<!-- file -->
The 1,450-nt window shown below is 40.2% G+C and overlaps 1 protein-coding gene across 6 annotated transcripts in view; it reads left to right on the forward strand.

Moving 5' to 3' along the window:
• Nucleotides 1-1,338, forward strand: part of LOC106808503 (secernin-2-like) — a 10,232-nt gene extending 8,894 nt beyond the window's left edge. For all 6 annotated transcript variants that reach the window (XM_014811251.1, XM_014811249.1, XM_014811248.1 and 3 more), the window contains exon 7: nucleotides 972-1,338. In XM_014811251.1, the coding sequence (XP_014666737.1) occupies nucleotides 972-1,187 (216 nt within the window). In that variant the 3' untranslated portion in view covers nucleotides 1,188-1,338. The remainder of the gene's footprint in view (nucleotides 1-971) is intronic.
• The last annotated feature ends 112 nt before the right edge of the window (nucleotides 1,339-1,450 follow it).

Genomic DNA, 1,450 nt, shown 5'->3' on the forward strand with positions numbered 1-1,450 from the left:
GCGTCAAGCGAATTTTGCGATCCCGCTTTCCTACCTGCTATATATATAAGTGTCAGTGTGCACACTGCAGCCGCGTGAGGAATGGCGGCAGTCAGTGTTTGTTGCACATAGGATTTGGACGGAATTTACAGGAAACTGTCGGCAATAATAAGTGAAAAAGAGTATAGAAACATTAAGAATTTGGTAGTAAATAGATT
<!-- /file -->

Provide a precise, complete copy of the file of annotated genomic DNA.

The 1,450-nt window shown below is 40.2% G+C and overlaps 1 protein-coding gene across 6 annotated transcripts in view; it reads left to right on the forward strand.

Moving 5' to 3' along the window:
• Nucleotides 1-1,338, forward strand: part of LOC106808503 (secernin-2-like) — a 10,232-nt gene extending 8,894 nt beyond the window's left edge. For all 6 annotated transcript variants that reach the window (XM_014811251.1, XM_014811249.1, XM_014811248.1 and 3 more), the window contains exon 7: nucleotides 972-1,338. In XM_014811251.1, the coding sequence (XP_014666737.1) occupies nucleotides 972-1,187 (216 nt within the window). In that variant the 3' untranslated portion in view covers nucleotides 1,188-1,338. The remainder of the gene's footprint in view (nucleotides 1-971) is intronic.
• The last annotated feature ends 112 nt before the right edge of the window (nucleotides 1,339-1,450 follow it).

Genomic DNA, 1,450 nt, shown 5'->3' on the forward strand with positions numbered 1-1,450 from the left:
GCGTCAAGCGAATTTTGCGATCCCGCTTTCCTACCTGCTATATATATAAGTGTCAGTGTGCACACTGCAGCCGCGTGAGGAATGGCGGCAGTCAGTGTTTGTTGCACATAGGATTTGGACGGAATTTACAGGAAACTGTCGGCAATAATAAGTGAAAAAGAGTATAGAAACATTAAGAATTTGGTAGTAAATAGATT